In a rush? The best poncho for backpacking is the Sea to Summit Ultra-SIL Nano Tarp Poncho.
Despite how goofy they might look, ponchos are still great hiking accessories. I once thought otherwise, but getting caught in a thunderstorm while hiking – without any waterproof gear – quickly changed my mind.
Since then, my trusty poncho has earned a permanent place in my packing list. It’s lightweight, durable, and can cover most of my body and backpack. What’s not to love?
Here are the best backpacking ponchos on the market today:
- Sea to Summit Ultra-SIL Nano Tarp Poncho (Best Rain Poncho Overall)
- Terra Hiker Waterproof Rain Poncho (Best For Backpackers On A Budget)
- VOITED Pack & Ride Outdoor Poncho (Best Premium Backpacking Poncho)
- Charles River Apparel Pacific Rain Poncho (Best For Tall People)
- Mil-Tec Ripstop Wet Weather Poncho (Best For Casual Hikers)
- JTENG Rain Poncho (Best For Light Rain Conditions)
- FROGG TOGGS Poncho (Best Emergency Backup Rain Poncho)
Best Rain Ponchos For Backpacking: Our Top Picks
Sea to Summit Ultra-SIL Nano Tarp Poncho
Some ponchos are waterproof, some are lightweight, and some others are high quality. This one is all three.
Let’s start with the weight. Packed, this poncho only weighs 8 oz., which is pretty good. The packed size is 3’ x 5.25 inches, so even the most economical hikers can find a way to fit it in their backpack.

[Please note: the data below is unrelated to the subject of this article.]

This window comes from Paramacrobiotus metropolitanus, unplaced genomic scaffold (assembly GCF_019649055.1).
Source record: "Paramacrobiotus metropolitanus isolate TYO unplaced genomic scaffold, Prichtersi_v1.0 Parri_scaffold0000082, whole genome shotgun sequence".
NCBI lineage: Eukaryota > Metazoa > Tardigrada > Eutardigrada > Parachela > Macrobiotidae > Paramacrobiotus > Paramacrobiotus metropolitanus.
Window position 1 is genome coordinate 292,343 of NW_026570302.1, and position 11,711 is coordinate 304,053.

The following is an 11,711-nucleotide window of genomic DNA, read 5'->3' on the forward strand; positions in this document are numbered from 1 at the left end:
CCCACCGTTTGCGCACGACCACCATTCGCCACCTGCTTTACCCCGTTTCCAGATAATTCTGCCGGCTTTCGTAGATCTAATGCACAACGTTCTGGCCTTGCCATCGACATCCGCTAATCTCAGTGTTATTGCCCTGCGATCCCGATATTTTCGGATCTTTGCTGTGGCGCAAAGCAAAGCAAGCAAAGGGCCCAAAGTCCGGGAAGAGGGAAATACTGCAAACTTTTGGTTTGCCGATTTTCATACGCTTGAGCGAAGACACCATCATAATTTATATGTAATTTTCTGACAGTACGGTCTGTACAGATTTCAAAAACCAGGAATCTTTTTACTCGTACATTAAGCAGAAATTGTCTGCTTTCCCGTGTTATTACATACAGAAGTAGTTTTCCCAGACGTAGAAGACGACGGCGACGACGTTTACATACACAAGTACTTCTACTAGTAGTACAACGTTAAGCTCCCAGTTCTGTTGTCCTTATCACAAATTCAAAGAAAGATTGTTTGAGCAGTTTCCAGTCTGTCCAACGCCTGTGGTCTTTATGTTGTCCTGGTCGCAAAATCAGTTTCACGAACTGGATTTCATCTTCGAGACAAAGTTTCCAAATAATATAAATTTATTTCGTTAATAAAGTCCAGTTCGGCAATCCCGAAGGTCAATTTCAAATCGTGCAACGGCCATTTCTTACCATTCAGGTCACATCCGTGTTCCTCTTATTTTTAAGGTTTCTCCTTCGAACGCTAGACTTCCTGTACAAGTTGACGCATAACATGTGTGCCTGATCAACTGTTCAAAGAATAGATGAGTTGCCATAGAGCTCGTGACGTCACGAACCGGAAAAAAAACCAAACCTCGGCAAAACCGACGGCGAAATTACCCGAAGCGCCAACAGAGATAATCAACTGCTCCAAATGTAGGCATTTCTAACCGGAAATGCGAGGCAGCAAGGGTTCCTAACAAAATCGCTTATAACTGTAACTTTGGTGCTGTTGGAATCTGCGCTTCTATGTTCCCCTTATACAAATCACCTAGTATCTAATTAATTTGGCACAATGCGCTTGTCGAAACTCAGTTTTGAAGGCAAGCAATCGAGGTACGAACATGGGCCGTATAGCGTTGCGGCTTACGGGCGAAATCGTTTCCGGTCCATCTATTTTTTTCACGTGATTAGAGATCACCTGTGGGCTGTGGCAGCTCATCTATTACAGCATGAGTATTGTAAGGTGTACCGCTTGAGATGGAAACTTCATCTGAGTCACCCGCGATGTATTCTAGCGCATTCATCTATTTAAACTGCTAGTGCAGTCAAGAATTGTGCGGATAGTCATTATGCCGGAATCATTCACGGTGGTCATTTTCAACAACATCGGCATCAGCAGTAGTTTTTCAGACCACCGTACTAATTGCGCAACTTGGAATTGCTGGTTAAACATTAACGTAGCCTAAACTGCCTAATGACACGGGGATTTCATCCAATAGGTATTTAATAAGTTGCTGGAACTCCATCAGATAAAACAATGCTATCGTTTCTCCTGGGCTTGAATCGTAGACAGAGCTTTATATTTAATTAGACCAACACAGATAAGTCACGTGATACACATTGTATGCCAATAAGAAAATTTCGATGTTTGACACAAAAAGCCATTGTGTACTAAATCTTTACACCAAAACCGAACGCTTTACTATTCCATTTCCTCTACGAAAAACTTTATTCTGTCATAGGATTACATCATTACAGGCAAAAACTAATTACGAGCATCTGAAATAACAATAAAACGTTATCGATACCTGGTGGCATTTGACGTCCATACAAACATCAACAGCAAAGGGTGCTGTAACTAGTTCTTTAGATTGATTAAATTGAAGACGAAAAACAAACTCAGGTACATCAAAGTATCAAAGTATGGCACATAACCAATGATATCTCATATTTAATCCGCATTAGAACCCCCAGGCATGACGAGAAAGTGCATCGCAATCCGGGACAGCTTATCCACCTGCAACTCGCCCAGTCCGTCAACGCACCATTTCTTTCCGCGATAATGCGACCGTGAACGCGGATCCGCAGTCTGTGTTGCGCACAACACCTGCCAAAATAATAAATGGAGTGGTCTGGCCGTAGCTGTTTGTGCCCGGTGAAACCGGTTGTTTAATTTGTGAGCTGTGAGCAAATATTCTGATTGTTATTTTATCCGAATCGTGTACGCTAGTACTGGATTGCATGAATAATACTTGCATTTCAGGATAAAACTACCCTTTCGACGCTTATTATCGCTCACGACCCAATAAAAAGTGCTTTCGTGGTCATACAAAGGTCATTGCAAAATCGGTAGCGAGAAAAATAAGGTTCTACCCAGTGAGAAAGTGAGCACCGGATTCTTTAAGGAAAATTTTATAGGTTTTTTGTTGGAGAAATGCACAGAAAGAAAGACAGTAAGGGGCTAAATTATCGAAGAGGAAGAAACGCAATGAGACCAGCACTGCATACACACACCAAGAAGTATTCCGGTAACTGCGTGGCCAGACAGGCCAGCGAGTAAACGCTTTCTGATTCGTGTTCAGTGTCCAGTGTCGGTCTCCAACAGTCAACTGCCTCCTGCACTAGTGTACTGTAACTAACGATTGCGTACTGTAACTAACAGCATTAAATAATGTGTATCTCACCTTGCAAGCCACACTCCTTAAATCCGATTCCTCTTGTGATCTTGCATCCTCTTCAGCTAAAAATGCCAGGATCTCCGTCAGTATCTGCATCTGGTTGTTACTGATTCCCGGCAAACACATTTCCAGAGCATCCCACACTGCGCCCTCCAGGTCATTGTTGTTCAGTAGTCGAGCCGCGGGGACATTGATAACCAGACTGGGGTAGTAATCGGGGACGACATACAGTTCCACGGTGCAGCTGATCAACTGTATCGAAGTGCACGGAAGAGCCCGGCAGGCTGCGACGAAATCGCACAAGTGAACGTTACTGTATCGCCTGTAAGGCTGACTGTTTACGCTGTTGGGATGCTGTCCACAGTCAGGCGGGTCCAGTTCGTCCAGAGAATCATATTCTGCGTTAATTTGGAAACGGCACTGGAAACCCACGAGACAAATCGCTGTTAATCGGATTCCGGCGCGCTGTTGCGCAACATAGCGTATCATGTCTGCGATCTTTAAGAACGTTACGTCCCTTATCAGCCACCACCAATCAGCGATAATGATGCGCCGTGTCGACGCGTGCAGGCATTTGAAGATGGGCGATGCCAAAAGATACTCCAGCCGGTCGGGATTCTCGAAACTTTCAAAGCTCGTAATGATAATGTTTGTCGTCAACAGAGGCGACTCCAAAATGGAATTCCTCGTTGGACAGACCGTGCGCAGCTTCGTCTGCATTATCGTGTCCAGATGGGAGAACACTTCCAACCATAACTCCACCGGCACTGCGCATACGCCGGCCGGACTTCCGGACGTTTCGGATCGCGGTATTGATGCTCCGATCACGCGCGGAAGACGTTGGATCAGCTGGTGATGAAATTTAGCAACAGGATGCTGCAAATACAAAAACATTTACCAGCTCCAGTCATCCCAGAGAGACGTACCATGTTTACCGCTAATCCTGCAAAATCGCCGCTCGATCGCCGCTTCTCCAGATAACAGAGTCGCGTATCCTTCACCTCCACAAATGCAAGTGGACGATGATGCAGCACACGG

Of course, it goes without mention that it’s 100% waterproof. That’s thanks to its 5D Ultra-Sil Nano fabric, which is both light and durable.
However, for me, the most amazing feature of this poncho is easily its versatility. Sure, it’s a hooded rain poncho – and a damn good one at that. But it can also serve as a two-person shelter (57’’ x 104’’). This gives you plenty of options and allows you to pack more efficiently if you’re a seasoned hiker.
- Completely waterproof thanks to its15D Ultra-Sil Nano fabric
- Lightweight – it weighs only 8 oz. when packed
- Can easily be converted into a two-person shelter (epic for emergencies)
- Great ventilation so you can avoid sweating like a turkey in November
- It’s a bit pricey compared to some other options on this list
- If you’re not wearing a backpack, it can be pretty wide
Terra Hiker Waterproof Rain Poncho
If you like hiking long-distances, pay attention. This Terra Hiker rain poncho is large enough to cover 60 to 80 L backpacks and your body, so it’s perfect for more serious backpackers.
It comes in 4 colors (green, blue, black, orange) and two sizes. The larger ones come with a built-in pocket, so you’ll have even more safe storage space.
The main benefit of this poncho is its durability. Unlike those cheap plastic ponchos, this will keep you dry even during prolonged wet conditions – think hours and hours of heavy rain. This makes it an excellent piece of rain gear for all hikers and backpackers out there.
- Made out of 100% waterproof material – perfect for hiking during long thunderstorms
- Built-in pocket allows for more waterproof storage options
- Price – it’s a great affordable option for price-conscious customers
- Large enough to cover 60 – 80 L backpacks
- Not great in windy conditions